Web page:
“Insurance policies rarely provide returns, it is highly unlikely and it does represent a poor investment.”
The headline doesn’t imply that life insurance is not recommended, because it is and generally they are required. The reasoning behind their recommendation is especially highlighted if you have a family depending on you. It is a policy which a financial advisor will or should have advised you to possess.
Life insurance is usually a topic we avoid talking about – as with most things related to your passing – but when you consider the importance that it will have to your loved ones and their financial security, it should become more important to discuss.
The whole idea is to think of life insurance as something your family can rely on in case you’re not around anymore, rather than something you can make a profit from, which is extremely unlikely.
Life insurance is not an investment
Contrary to some people’s belief, you can’t expect a big return for an insurance policy. As a insurance, it’s a safety net to protect your family members from financial hardship and something they can rely upon if you unexpectedly pass away.
As mentioned previously, paying to have life insurance doesn’t mean that once you pass, your family will inherit an extremely large and life sufficient sum of money. It’s actually reflected upon the amount you would have earned if you hadn’t unexpectedly passed away.
Life insurance policies were made so if a person passes away, his/her family has a financial aid during difficult times. We are aware that most life insurance policies do come with a cash value element, but thinking that it can help as an investment for your retirement can be a lost cause.
When choosing life insurance you need to consider several factors but mainly you need to focus on the reasons you are making this decision. Seeking out the right guidance to choose life insurance is recommended as sometimes dealing with this rather dark subject can be troubling.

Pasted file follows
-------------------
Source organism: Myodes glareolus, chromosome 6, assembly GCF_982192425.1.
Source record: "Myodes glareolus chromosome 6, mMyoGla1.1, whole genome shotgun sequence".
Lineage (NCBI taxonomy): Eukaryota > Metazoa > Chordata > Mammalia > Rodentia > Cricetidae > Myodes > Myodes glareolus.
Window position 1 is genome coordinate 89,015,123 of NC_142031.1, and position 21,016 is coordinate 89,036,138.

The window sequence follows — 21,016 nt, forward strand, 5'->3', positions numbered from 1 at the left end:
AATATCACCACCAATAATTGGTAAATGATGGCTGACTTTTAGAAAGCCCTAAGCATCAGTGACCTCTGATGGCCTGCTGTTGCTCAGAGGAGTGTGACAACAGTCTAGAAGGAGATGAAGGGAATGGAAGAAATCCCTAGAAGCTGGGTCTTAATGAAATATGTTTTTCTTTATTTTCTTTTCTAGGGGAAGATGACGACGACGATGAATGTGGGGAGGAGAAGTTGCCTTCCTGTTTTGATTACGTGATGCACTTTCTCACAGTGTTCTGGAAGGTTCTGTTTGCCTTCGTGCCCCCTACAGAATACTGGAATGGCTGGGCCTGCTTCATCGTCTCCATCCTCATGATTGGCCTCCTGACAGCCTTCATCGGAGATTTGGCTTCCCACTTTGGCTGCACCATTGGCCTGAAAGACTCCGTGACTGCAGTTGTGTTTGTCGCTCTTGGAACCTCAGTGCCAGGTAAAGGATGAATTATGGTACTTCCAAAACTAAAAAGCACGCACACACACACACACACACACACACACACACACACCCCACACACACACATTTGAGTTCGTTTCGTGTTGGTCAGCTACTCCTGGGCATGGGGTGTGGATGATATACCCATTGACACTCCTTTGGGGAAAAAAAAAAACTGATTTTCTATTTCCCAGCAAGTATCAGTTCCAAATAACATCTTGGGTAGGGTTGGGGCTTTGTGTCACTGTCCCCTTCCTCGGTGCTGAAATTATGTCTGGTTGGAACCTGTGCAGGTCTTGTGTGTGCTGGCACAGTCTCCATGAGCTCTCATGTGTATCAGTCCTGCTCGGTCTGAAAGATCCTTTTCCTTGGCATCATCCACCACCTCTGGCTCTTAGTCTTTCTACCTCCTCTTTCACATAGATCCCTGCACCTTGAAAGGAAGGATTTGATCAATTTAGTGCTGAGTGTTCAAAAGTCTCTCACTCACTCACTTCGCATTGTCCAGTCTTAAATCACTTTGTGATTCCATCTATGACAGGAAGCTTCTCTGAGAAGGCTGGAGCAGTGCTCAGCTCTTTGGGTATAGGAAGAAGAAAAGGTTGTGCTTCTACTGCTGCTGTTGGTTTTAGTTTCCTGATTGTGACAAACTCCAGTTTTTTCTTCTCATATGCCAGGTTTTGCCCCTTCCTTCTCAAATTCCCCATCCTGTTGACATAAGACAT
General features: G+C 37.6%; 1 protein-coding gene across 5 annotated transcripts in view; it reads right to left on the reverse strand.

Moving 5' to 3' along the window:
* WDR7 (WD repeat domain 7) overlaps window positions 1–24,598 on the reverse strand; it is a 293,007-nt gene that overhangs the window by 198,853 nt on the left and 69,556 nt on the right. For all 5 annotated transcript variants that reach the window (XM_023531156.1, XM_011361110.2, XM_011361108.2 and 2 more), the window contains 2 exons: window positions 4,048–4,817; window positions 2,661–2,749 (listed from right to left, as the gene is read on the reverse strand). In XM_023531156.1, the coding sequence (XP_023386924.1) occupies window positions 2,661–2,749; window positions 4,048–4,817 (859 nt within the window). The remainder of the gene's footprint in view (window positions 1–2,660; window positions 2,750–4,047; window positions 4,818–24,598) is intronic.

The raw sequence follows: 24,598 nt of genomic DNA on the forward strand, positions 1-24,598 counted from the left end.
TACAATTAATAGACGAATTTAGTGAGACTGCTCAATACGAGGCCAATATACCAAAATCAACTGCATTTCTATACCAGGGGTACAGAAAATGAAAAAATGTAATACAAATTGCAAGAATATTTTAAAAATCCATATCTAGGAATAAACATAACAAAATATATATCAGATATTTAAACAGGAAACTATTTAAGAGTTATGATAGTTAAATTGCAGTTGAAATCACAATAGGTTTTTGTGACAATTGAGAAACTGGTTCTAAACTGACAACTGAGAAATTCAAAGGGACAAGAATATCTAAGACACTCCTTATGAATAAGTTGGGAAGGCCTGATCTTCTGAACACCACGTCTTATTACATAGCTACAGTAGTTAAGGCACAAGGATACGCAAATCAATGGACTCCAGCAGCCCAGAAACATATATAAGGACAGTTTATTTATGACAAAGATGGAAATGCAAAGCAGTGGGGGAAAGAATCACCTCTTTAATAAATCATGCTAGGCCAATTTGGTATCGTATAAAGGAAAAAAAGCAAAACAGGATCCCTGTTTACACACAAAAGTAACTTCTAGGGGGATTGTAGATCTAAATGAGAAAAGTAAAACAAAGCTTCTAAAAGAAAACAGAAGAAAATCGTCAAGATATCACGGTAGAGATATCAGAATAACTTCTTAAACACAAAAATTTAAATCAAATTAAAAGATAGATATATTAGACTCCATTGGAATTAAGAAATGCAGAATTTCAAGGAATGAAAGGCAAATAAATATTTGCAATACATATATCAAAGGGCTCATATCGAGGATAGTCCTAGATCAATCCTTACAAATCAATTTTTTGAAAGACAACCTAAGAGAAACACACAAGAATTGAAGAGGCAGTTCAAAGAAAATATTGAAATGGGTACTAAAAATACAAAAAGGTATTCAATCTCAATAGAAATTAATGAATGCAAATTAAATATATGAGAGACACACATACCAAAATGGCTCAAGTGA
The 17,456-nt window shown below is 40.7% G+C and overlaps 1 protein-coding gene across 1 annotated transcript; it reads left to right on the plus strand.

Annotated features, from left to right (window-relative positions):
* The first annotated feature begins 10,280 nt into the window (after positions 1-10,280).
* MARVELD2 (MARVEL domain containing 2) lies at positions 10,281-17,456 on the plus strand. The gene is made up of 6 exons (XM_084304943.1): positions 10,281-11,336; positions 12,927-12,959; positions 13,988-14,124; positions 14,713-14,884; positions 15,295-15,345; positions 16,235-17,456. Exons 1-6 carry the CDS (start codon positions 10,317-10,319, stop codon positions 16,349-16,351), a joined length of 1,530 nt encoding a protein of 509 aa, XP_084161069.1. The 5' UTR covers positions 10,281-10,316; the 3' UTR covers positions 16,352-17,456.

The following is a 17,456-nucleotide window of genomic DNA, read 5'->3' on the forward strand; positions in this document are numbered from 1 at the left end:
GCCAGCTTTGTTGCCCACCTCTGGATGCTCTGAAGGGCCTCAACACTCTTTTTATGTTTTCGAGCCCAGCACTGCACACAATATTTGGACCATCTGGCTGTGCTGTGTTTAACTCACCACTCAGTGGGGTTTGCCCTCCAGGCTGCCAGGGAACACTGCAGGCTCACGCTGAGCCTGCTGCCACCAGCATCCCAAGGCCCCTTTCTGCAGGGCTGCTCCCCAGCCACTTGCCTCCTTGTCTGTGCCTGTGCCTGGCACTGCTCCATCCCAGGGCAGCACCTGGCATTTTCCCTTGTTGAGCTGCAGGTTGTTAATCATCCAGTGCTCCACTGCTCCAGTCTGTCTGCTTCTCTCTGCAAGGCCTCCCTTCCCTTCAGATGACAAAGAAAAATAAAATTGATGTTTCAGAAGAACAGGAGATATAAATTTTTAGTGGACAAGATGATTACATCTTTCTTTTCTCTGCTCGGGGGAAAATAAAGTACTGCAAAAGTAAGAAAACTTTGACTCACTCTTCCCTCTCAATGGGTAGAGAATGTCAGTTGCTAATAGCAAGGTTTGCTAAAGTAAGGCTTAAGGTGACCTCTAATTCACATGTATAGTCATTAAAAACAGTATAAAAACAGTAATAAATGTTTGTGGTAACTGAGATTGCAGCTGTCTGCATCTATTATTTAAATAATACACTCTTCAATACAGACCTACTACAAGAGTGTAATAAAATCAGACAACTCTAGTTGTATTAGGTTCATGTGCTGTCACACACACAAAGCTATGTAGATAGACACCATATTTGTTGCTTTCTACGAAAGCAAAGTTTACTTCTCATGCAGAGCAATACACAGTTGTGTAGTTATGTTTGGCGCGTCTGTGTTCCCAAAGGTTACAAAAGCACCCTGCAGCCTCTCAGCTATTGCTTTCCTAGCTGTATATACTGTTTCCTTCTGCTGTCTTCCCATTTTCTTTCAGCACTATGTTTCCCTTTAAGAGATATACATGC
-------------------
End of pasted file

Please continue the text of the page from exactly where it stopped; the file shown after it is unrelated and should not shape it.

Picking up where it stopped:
People believe that they can expect huge returns on life insurance policies due to the cash value component, which is attached to most life insurance policies. Most people look to build up that cash value instead of focusing on the insurance cover instead.
These cash components are attached when individuals take out whole life insurances (up to 99 years old) and select a policy which features this component.
In addition, they will commonly be attached with higher premiums to annually contribute. These policies come attached with cash components when you can surrender your policy for a cash return, whereby the cash return increases, the longer you are involved in the policy. However, most people do not see their cash return overtake their premium investment until severely into the policy and the return will still be significantly lower than the death benefit payout.
An example would be a 75 year old person with a whole life insurance and a cash component feature, after 47 years paying premiums into the policy (£54,200), the individual would discover their surrender cash components (£55,200) to be higher than the premiums paid (+ £1,000).
This would mean the person commenced the policy at 28 years old and contributed approximately £96.10 a month. Whereas if the individual passed away at 75 years old, these policies come attached with fixed death sums of commonly £100,000 outweighing the initial investment significantly and supporting your family for longer.
This difference is accentuated further when you include annual interest returns which for example where consistent at 3.25%, meaning surrender (£55,200 + £31,885 = £87,085) is further outweighed by death payout (£100,000 + £63,770 = £163,770).
Life insurance policies are for you to look after your loved ones after the inevitable happens, when you don’t want to leave them in a financial struggle after you are no longer there to support them.
The benefits for your family will be greater if you see the life insurance as an aid and not an investment. There are other markets you can explore in order to get good, solid returns, without compromising the financial future of your loved ones.